In the US, despite mixed data, the economy still appears to be on a slowly improving trend. While first quarter GDP was revised down, showing a contraction, initial jobless claims fell to their lowest level in 15 years during the second quarter. Analysts pointed to the weather and strikes on the West Coast to help alleviate concerns about softer first quarter results. The Federal Reserve reiterated its data-dependent approach to monetary policy normalization. From the most recent FOMC meeting, investors took away that the path to rate normalization will be even slower than initially anticipated.

The S&P 500 Index ended the quarter slightly up with a total return of 0.28%. In US dollar (USD) terms, the Euro Stoxx Total Return Index was down at -0.63% over the quarter. The MSCI Emerging Markets Total Return Index ended the quarter 0.82% higher in USD terms.

The yield on 10-year US Treasury Notes ended the quarter up 43 basis points (bps) at 2.35%. The yield on 30-year US Treasury bonds increased 58 bps, ending at 3.12%. High-quality corporate bond credit spreads, as measured by the Barclays Long Credit A+ option-adjusted spread, ended the quarter 11 bps wider. As a result, pension discount rates (which are based on the yield of high-quality investment grade corporate bonds) increased over the quarter. The passage of time caused liabilities for a typical pension plan to increase by about one percentage point over the quarter. Together, these effects caused liabilities to decrease 7.3% for the quarter. (Please see disclosures for assumptions and methodology.)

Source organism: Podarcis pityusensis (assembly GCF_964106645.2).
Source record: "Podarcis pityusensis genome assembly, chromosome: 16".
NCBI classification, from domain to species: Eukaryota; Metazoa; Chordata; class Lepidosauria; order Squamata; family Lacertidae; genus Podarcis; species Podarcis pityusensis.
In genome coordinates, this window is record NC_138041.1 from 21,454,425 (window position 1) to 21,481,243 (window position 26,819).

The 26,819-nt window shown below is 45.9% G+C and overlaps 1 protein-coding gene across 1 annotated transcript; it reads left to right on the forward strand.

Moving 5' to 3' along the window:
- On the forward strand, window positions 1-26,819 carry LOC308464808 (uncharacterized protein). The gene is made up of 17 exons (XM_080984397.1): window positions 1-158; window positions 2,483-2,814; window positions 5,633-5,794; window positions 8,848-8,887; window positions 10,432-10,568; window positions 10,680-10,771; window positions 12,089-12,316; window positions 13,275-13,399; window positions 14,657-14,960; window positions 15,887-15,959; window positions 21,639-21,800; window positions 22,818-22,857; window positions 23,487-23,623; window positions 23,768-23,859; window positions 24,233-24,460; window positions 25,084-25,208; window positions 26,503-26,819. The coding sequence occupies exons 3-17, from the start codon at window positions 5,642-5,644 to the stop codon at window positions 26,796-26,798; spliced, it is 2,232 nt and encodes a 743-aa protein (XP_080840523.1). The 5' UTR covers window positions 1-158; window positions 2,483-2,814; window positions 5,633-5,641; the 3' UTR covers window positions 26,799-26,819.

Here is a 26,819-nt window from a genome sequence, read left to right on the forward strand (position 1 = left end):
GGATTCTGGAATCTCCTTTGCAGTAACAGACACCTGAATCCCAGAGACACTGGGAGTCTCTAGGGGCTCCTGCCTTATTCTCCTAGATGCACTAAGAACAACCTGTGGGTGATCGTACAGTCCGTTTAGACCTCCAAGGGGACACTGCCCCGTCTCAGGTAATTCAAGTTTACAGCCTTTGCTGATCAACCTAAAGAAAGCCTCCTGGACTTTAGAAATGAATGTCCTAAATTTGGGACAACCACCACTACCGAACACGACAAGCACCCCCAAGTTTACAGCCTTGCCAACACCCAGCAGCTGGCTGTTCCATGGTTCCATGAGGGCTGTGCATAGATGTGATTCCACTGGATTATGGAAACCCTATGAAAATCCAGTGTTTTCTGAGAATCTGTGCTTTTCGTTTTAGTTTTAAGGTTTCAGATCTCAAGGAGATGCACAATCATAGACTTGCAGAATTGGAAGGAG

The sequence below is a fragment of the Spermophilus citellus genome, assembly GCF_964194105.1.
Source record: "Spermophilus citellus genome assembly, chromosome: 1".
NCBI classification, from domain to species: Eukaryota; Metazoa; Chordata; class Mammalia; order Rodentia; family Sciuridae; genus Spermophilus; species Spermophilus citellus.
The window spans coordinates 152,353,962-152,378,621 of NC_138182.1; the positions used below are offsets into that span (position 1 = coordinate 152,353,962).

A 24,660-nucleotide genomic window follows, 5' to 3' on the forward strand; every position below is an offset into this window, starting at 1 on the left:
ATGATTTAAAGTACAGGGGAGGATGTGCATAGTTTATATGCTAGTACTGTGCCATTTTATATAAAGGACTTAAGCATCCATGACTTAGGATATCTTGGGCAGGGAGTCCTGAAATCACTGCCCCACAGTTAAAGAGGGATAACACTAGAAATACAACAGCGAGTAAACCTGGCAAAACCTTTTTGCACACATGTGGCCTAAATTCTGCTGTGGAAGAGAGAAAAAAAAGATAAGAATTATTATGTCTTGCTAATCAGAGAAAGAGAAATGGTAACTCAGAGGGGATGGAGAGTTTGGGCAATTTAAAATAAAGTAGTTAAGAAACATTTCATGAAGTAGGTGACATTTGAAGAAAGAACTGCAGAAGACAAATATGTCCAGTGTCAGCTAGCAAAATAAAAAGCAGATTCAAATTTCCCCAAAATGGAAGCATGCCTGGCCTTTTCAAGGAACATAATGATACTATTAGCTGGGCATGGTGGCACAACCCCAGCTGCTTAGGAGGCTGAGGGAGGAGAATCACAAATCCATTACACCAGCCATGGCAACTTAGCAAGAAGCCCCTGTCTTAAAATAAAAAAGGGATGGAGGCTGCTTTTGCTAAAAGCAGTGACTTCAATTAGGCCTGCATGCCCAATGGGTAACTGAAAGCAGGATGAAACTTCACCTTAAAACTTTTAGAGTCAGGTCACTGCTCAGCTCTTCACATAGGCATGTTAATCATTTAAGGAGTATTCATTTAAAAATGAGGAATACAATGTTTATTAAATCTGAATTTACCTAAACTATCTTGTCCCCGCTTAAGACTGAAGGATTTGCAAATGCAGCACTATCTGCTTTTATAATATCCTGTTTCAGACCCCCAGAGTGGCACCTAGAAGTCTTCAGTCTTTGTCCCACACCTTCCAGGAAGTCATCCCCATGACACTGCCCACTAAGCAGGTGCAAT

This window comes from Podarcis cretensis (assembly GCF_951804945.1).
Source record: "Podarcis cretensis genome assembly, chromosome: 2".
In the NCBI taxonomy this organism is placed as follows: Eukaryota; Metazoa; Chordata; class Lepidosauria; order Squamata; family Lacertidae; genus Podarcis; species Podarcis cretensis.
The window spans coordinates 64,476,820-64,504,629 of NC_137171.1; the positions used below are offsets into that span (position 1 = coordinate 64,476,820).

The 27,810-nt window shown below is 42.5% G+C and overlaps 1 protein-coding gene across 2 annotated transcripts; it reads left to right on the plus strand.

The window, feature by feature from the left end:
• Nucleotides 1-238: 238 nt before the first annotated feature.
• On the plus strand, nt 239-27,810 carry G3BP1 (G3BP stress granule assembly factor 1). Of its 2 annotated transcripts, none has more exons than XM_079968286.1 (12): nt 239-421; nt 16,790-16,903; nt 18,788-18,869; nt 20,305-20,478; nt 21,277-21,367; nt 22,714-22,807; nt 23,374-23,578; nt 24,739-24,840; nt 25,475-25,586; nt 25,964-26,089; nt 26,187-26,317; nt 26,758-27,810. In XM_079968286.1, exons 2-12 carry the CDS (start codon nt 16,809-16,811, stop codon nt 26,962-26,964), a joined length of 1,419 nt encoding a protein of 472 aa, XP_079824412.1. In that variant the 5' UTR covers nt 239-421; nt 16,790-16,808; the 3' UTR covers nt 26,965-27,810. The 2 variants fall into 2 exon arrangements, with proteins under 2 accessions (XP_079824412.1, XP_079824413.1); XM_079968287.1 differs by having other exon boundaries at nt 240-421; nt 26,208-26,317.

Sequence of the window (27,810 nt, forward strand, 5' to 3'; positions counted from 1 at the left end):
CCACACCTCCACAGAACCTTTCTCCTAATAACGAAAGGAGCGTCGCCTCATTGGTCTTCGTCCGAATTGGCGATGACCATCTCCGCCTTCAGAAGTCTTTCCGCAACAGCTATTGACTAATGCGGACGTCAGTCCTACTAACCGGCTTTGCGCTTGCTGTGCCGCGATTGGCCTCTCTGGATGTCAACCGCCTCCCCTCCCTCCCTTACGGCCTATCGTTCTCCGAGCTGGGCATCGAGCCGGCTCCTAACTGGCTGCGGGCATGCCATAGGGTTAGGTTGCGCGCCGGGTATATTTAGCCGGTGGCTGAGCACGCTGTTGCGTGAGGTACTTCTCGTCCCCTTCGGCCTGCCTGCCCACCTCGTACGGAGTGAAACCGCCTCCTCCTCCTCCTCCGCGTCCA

Disclosures and methodology

Funding ratio

Funding ratios measure a pension fund’s ability to meet future payout obligations to plan participants. The main factors impacting the funding ratio of a typical US defined benefit plan are equity market returns, which grow (or shrink) the asset pool from which plan participants’ benefits are paid, and liability returns, which move inversely to interest rates.

Liability indices: Methodology

Pension Protection Act (PPA) liability returns are approximated by the Barclays Capital US Long Credit A-AAA Index. This index broadly reflects the duration and credit characteristics of the PPA discount curve that is used to discount expected pension benefit payments for US defined benefit pension plans.